Published by Taylor Financial Group
Algorithms and rule-based systematic trading systems have gone from representing nearly 30% of the market to now dominating up to 90% of market trades on any given day. How a computer algorithm views stocks is perhaps one of the most important factors driving a stock price today, but few people have any clue how it works, what algorithms think about their stocks, and why a stock may be moving up or down in price.
Algorithmic trading — proprietary computer programs that can perform thousands of trades a second — has become a reality for global markets.
Most trading algorithms respond to the same evidence people do, selling, for instance, if they recognize certain triggers. But, they may do it more quickly and in volume. Indeed, on a typical trading day, computers account for 50% to 60% of market trades, according to Art Hogan, chief market strategist for B. Riley FBR. However, when the markets are extremely volatile, they can make up 90% of trades.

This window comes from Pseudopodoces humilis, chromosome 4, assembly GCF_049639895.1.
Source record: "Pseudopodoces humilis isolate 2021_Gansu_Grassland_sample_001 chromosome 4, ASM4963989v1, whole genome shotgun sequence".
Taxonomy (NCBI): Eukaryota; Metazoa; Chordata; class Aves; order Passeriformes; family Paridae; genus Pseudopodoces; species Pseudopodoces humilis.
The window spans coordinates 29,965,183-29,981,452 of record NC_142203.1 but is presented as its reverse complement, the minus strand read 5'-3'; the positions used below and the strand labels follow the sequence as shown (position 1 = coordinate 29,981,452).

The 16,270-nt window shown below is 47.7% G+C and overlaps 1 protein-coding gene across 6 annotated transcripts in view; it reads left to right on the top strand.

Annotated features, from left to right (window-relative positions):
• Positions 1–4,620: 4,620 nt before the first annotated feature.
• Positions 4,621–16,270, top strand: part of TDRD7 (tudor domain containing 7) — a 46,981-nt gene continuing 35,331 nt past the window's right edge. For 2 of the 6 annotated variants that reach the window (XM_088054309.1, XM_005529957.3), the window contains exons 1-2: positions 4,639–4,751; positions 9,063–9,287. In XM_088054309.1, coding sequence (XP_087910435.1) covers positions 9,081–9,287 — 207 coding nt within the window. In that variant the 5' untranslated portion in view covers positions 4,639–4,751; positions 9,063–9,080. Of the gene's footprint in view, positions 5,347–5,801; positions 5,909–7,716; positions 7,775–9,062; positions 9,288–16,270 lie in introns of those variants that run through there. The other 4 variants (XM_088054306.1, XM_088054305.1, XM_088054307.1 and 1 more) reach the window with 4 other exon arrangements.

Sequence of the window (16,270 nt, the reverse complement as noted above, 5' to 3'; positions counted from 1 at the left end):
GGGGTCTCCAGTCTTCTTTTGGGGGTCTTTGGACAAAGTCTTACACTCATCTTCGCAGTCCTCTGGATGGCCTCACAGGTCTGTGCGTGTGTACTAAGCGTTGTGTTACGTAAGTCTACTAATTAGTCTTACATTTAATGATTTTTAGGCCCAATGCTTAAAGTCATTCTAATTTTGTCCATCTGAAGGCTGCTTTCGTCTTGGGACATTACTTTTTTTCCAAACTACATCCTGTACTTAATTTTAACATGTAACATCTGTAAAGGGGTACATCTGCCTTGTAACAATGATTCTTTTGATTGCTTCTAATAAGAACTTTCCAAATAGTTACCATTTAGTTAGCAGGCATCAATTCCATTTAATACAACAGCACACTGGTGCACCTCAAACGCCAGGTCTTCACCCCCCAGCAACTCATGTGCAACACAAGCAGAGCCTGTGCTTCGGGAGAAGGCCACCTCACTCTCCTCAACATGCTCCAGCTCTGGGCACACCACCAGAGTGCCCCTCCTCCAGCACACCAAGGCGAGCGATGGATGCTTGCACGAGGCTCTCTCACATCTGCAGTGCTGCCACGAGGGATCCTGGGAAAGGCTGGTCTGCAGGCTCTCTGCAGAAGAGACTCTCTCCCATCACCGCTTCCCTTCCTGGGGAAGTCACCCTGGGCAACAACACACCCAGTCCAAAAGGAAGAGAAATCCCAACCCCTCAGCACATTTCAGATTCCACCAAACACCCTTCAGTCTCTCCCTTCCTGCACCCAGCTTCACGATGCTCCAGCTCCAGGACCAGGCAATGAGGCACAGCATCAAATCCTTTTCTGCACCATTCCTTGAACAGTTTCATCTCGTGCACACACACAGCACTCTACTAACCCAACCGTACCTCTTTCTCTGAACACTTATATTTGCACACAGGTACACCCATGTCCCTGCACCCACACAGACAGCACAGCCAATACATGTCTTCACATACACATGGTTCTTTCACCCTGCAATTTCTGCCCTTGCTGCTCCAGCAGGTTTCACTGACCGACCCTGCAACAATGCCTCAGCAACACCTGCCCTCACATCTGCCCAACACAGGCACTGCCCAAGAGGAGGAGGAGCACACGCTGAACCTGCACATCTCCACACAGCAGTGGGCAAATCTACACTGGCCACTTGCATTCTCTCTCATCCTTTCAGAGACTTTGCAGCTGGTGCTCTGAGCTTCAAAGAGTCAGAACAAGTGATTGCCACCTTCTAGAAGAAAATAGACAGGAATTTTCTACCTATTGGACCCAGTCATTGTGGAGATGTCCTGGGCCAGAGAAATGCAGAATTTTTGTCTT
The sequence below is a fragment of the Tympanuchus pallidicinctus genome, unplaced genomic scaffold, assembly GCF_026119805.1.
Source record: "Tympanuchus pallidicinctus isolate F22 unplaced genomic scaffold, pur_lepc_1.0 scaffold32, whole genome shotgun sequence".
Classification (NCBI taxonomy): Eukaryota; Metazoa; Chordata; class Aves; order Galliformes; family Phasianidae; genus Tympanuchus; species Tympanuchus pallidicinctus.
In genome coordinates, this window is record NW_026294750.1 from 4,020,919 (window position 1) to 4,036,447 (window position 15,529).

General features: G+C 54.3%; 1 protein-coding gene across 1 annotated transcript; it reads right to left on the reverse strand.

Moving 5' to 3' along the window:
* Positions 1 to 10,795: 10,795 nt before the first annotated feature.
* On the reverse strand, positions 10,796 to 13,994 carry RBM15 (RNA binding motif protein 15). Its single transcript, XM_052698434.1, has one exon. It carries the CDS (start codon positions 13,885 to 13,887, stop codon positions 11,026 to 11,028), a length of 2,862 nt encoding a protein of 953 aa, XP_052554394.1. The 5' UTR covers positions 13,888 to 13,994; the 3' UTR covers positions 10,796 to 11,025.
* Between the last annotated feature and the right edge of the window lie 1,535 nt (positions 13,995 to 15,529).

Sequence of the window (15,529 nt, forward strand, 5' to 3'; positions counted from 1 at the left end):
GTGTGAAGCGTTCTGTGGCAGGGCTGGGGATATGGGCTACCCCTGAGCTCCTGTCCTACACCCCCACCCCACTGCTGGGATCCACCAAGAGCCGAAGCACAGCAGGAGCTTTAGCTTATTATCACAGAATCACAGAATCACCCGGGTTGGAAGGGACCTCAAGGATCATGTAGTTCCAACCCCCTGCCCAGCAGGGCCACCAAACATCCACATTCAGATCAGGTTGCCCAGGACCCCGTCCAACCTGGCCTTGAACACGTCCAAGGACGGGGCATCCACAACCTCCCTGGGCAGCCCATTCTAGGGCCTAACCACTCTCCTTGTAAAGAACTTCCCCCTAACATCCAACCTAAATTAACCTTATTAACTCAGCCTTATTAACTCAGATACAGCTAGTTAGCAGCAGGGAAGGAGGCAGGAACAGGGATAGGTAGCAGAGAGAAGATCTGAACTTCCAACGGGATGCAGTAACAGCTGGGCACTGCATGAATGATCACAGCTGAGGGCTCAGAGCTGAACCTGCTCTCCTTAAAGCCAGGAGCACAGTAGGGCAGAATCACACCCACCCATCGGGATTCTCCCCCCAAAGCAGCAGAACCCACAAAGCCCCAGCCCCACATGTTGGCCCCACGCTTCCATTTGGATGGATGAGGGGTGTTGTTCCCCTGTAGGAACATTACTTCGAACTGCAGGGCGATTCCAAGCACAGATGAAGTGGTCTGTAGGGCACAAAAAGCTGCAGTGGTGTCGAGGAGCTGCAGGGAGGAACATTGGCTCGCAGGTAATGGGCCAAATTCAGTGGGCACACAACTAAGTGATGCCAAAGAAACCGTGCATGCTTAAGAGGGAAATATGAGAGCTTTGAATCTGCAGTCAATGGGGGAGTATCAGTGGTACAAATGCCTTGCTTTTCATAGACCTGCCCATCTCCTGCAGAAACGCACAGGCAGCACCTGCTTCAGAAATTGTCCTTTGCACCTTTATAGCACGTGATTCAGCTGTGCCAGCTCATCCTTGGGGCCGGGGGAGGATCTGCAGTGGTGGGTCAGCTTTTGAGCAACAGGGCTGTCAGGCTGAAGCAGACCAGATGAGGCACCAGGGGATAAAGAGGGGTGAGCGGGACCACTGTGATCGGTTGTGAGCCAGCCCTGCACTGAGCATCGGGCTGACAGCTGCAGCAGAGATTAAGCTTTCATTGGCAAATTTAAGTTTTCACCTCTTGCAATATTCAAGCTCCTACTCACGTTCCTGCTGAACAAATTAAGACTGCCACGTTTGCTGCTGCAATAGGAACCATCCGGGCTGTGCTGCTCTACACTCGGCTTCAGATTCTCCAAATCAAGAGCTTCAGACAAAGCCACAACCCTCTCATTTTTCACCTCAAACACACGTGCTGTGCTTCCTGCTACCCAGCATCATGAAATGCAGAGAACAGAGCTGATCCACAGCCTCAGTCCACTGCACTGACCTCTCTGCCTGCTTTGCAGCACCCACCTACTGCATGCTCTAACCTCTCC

If an algorithm appears to sell rashly or emotionally, analysts said, it is because a human taught it to do so. Some algorithms use their mathematical speed to exploit tiny fluctuations in price, buying and reselling within a fraction of a second. Others attempt to predict how markets will move by analyzing a torrent of data points, including indicators in labor-market news releases and the wording of politicians’ speeches. There are designers who are building algorithms to gauge the speaking tone and inflection of Federal Reserve officials, looking for signs of how people will trade.
Investment advisers say the algorithms can contribute to a climate of fear when they are involved in helping to quickly drive the market down.
So far, the effect of the machines has been to speed up cycles of selling and buying, so that you can now have a stock market sell-off and recovery in hours instead of weeks and months.
Some claim that when prices fall so quickly, algorithms and high-frequency trading can accentuate declines because machines will automatically respond to the falling price by selling. Sometimes these trades make money, and sometimes they don’t.
Without humans, common sense or moderation, these algorithm trades can create havoc on the markets and undermine confidence, which is a problem for everybody. As we head into a more turbulent market, all investors need to be wary of this trend and how it can affect their portfolio, particularly over the short term. Do not panic when you see these extreme swings – – they are part of our new reality. Instead, stay focused on your long-term goals and the plan in place to get your there.